• Opened bottles of liquid 
  • Flammable liquids, weapons or sharp objects including umbrellas 
  • Large objects (for example chairs, musical instruments, etc.) 
  • Hiking poles (Medical and mobility aids such as walkers, walking sticks and wheelchairs will be permitted subject to medical need) 
  • Professional photographic equipment (including large zoom lenses, audio visual or cinematographic equipment) 
  • Alcohol – intoxicated persons will be refused entry 
  • Smoking is prohibited in the stands and enclosed areas 

All visitors to the commemorations may undergo security screening and bag searches by the French authorities on entry to the sites.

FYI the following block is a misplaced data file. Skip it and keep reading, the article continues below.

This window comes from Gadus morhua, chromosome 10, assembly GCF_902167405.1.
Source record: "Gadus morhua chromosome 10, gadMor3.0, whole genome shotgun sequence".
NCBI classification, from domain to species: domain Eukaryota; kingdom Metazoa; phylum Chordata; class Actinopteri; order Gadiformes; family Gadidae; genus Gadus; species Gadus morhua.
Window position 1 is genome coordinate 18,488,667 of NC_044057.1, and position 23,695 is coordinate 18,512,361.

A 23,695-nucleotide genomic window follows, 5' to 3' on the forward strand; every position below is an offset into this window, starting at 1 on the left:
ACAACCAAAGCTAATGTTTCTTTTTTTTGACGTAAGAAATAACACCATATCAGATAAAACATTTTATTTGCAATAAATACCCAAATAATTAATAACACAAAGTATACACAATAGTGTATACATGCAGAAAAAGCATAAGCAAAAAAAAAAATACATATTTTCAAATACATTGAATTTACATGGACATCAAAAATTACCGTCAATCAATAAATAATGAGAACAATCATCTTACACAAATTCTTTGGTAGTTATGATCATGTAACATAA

Accessible seating and assistance

What does an accessible seating pass provide?

Extremely limited onsite assistance is available to visitors who have a health or mobility issue. Onsite assistance comprises of reserved seating, access to several dedicated toilets and limited on site transport assistance.

Visitors seeking accessible seating will need to apply at the time of registration as places are limited. Spaces will be allocated on a most-at-need basis. Access to this assistance cannot be guaranteed.

Eligible visitors will have their attendance pass appropriately marked and are able to have one carer with them to provide personal assistance.

Who is eligible for an accessible seating pass?

To receive assistance, a person’s mobility status must substantially impair their ability to move safely at and between the commemorative sites. All visitors to the commemorations should be able to walk at least 400 metres unaided along flat ground, as well as be able to climb stairs to access shuttle buses and seating stands.